• Ideas
  • Oct 01, 2019

16th Istanbul Biennial: “The Seventh Continent”

Nicolas Bourriaud, curator of the 16th Istanbul Biennial, began his press conference at the Mimar Sinan Fine Arts University on September 10 with a scene from Werner Herzog’s 1982 film Fitzcarraldo, showing a giant steamship being hauled over a hill in the Amazon jungle. As Bourriaud explained, the promethean task in Herzog’s film mirrored the Biennial’s own last-minute migration from a former shipyard on the Haliç (Golden Horn)—due to an asbestos problem—to the newly constructed Istanbul Museum of Painting and Sculpture near Istanbul’s other iconic waterway, the Bosphorus. Bourriaud added that the film, about a European colonialist whose plan to build an opera house in the Amazon is ultimately stymied by the locale, has additional resonances about the place of culture in relation to the environmental devastation of the Anthropocene.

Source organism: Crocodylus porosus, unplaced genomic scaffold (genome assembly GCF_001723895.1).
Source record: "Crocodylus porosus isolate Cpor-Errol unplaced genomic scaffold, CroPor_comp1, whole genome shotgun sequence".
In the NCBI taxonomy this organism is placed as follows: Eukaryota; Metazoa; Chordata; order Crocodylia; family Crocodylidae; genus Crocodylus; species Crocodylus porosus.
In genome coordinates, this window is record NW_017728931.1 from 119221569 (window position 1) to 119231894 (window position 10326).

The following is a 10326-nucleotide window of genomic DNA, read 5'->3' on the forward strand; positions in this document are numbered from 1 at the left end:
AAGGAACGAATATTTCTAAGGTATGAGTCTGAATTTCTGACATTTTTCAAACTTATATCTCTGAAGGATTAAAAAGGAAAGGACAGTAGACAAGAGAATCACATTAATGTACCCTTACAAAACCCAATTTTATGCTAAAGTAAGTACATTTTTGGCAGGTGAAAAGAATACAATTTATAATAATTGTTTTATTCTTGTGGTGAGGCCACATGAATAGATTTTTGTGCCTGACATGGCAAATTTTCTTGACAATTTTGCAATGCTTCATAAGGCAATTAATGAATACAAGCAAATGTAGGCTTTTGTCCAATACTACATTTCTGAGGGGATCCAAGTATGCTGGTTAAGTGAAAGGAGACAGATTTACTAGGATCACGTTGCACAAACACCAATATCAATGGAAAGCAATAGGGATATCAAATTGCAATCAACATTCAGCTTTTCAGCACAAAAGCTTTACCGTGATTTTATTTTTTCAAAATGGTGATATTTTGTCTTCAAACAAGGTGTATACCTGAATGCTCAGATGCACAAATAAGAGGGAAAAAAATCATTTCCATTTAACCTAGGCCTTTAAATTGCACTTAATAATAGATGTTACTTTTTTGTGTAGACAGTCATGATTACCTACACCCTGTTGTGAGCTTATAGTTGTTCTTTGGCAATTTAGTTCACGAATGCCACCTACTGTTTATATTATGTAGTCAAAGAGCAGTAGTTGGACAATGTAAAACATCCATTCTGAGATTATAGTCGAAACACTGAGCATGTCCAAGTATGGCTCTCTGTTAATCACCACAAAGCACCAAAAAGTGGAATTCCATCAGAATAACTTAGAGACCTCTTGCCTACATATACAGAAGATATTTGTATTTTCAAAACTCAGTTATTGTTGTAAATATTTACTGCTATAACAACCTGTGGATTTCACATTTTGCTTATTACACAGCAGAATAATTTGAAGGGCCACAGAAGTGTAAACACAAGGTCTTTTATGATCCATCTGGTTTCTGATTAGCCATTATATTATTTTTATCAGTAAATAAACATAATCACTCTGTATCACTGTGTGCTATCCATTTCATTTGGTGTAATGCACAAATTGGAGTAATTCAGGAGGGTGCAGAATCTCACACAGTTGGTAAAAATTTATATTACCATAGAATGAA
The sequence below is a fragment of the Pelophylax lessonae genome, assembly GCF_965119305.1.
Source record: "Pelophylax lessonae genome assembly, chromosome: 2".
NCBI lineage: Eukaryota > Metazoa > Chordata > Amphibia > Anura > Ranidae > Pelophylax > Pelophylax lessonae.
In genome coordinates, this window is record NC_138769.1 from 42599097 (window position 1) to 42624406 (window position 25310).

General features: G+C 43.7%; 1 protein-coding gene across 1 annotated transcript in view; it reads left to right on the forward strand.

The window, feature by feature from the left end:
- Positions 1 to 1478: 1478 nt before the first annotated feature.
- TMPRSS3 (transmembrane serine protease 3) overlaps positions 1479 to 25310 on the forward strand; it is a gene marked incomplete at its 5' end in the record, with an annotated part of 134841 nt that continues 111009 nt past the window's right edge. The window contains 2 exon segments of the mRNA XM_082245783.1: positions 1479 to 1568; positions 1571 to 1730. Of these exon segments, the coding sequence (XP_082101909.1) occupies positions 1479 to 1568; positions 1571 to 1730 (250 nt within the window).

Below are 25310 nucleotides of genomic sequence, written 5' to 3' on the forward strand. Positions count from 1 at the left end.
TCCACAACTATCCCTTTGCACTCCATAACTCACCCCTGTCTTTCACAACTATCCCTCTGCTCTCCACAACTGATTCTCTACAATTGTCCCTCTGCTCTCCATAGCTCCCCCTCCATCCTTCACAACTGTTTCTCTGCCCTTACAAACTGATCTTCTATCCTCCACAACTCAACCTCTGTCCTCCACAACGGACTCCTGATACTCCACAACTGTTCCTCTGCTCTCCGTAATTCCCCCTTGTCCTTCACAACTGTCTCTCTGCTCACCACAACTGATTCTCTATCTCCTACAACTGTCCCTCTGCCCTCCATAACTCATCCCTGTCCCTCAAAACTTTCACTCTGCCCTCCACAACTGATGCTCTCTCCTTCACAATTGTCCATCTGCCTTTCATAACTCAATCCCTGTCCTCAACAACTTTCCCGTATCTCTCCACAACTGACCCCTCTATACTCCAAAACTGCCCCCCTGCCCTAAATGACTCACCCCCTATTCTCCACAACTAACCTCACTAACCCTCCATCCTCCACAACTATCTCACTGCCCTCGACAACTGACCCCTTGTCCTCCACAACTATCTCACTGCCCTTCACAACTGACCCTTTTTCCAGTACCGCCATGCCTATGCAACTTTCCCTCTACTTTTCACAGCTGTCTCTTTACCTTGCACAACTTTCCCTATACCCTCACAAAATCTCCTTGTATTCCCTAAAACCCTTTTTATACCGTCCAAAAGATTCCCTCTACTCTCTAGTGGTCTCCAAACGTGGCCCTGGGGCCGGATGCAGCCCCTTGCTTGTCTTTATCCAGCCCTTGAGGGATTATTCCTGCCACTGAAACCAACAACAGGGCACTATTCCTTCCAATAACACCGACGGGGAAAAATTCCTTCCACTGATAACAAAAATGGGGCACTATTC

The Biennial’s title, “The Seventh Continent,” refers to the swirling mass of plastic in the Pacific Ocean. For Bourriaud, the distinction between human and nature has collapsed in the environmental catastrophe we have wreaked on the Earth and on ourselves in the process of modernization. The plastic “seventh continent” represents, as he claims, the “massive and distant consequences of the ideology of ‘progress’ and of the industrial production and consumption society.” Through the Biennial, he was interested in looking at contemporary artists working with what he called “molecular anthropology”—those focusing on the “study of the effects, traces and marks left by human beings on the universe, and of their interactions with non-humans.”